Food and Consequences

in The Word is Text by

 

by Freddy Lopezmapfood of bell gardens

Google Map of Bell Gardens

 

 

According to the Center of Disease Control, Latino adolescents in the United States are classified as obese. There can be many factors to why this is happening. It can be anywhere from what they eat, lack of outside activities, lack of neighborhood safety, and a lot of television being watched and not monitored properly. All though this happens everywhere in the United States, I will be focusing on two cities in the Los Angeles County to show and compare why Latinos have by far a higher percentage with their youth being over weight.

Truth is that Latinos are ranked second highest with obesity rates within the United States. According to the Los Angeles Times in 2011 the city of Bell Gardens had the highest rate for child obesity, formerly Manhattan Beach had the lowest rate in the Los Angeles County. 96 % of the population in Bell Gardens is Latinos; with an annual income of thirty six thousand dollars per household. One factor that needs to be considered is fast food restaurants. Incredibly just within a 1.9-mile distance on Florence Ave, we are able to get any type of food we would like. There’s a KFC, Sam’s Burgers, Donut shops, 7-11, pupuseria, two taco stands, Jack in the Box, Carl’s Jr, Dominos pizza, and a Torta stand to say a few. It isn’t crazy that there are so many greasy places to eat , but these places are within minutes from five schools!  One high school, one middle school, and three elementary schools are minutes away from these unhealthy spots. Unfortunately, it seems that fast food chains will keep opening more locations in cities like Bell Gardens since they know people there will buy their food because its cheap and affordable. On the other hand  Manhattan Beach, a more affluent city, there are only a few fast food restaurants and there are more healthy places like Flame broiler and Jamba juice.

Another factor that may contribute to this high percentage is the location in which these cities are located.  For starters the city of Bell Gardens only has two parks or recreation centers. How are children supposed to get their daily activity when there are only two parks in the city? That means parents might have to go to other parks to register their children into some sports since the local parks don’t offer sport activities. Unlike Manhattan Beach there may not be as many parks but one thing that they do have is the beach. Children in Manhattan Beach may go for a swim, play on the sand, or just take a stroll. The fact that the city is also safer doesn’t have them worrying during their activities. Unlike Bell Gardens Latinos don’t necessarily feel safe and avoid going to the park or anywhere late at night. They know they that they risk getting robbed, assaulted, and simply don’t feel safe enough to be walking around neighborhoods in the city. Which can avoid people from their daily exercises.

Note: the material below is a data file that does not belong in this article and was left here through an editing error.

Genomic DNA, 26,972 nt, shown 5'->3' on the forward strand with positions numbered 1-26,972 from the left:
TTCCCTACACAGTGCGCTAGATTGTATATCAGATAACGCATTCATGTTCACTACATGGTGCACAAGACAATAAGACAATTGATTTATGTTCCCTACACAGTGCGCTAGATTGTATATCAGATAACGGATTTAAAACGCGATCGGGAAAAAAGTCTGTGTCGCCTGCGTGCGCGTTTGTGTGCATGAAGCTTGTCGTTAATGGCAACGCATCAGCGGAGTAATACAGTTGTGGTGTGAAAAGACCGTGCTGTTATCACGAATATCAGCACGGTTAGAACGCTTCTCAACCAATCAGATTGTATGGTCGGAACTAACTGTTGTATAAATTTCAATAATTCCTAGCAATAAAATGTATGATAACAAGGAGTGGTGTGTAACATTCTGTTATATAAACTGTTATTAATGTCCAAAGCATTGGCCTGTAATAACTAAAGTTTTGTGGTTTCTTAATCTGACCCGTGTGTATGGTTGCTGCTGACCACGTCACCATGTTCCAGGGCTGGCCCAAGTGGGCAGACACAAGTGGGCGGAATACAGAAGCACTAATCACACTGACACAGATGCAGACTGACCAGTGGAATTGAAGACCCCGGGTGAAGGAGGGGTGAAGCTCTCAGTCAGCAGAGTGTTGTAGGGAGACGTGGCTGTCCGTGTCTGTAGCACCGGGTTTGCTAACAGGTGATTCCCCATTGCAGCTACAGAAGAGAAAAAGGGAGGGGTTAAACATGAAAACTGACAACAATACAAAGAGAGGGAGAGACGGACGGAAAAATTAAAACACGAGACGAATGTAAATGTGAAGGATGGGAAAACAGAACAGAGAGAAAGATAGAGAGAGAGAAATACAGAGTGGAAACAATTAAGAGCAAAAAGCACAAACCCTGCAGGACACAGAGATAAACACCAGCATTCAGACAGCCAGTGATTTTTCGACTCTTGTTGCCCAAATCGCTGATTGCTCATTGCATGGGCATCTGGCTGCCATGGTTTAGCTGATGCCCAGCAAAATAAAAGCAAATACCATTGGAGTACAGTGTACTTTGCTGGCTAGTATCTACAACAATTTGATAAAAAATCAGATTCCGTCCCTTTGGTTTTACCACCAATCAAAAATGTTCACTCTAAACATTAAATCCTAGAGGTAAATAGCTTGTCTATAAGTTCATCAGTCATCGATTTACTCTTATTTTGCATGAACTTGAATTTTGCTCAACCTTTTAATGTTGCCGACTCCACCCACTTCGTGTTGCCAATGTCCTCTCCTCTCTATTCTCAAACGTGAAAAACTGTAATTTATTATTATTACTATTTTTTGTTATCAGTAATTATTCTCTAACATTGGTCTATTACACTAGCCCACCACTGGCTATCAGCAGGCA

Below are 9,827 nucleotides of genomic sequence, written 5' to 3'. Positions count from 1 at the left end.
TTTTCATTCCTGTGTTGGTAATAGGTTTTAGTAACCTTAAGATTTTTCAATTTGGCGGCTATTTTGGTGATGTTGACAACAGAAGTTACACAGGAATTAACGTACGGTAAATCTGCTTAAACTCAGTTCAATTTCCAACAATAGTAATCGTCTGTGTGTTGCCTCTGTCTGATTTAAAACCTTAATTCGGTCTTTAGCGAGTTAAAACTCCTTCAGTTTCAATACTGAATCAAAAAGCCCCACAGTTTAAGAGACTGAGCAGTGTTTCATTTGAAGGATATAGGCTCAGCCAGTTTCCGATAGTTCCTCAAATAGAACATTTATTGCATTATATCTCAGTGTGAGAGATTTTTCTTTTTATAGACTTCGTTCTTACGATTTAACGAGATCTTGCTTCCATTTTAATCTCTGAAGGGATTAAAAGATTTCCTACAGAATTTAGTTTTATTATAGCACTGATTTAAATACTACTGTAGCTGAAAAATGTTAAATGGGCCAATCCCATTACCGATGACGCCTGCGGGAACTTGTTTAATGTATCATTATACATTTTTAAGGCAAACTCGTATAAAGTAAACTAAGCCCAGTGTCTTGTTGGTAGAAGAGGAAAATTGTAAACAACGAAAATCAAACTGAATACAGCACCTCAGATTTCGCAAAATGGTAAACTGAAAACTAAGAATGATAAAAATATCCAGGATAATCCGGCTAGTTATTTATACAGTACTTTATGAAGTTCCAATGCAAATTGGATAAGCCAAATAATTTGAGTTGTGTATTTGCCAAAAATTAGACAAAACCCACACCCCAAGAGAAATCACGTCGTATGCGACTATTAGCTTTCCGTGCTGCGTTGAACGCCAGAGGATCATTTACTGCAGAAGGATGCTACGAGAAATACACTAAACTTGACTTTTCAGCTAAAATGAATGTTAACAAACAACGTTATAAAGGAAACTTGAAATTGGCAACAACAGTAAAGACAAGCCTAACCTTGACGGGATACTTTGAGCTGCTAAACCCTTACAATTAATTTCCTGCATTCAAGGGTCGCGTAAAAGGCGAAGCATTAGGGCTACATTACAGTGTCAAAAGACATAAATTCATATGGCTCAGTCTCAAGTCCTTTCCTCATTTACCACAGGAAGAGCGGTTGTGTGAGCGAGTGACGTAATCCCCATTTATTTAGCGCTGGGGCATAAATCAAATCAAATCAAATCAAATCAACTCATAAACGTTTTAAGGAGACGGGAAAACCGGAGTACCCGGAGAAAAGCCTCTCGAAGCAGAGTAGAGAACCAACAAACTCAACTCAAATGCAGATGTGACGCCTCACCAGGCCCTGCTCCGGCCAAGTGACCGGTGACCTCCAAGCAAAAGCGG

It doesn’t look like obesity rates for Latinos will drop any time soon. The lack of resources and additions of these fast food restaurants in the lower income neighborhood is only going to make things worse.  If someone were able to buy ten chicken nuggets for 1.49 at Burger King, why would they go anywhere else to feed their children? The prices for at these fast food places are ridiculous but people will continue buying them. As such, the neighborhoods where we live impacts our health!

The El Popo Newspaper was first published in 1970 by students concerned about the lack of a Chicana and Chicano perspective in newspapers. As a result, students called the newspaper, El Popo. The paper was named El Popo after the volcano El Popocatepetl. Involved in Chicana/o Movement of the 60’s and 70’s, students saw a connection between the smoke spewing volcano ready to erupt and the student movement ready to engage. Thus, throughout the El Popo’s forty-six years, the name continues to symbolize and to represent the spirit of each generation of students that contribute to the pages of the El Popo Newspaper. Faculty Advisor/Publisher Carlos R. Guerrero, Ph.D.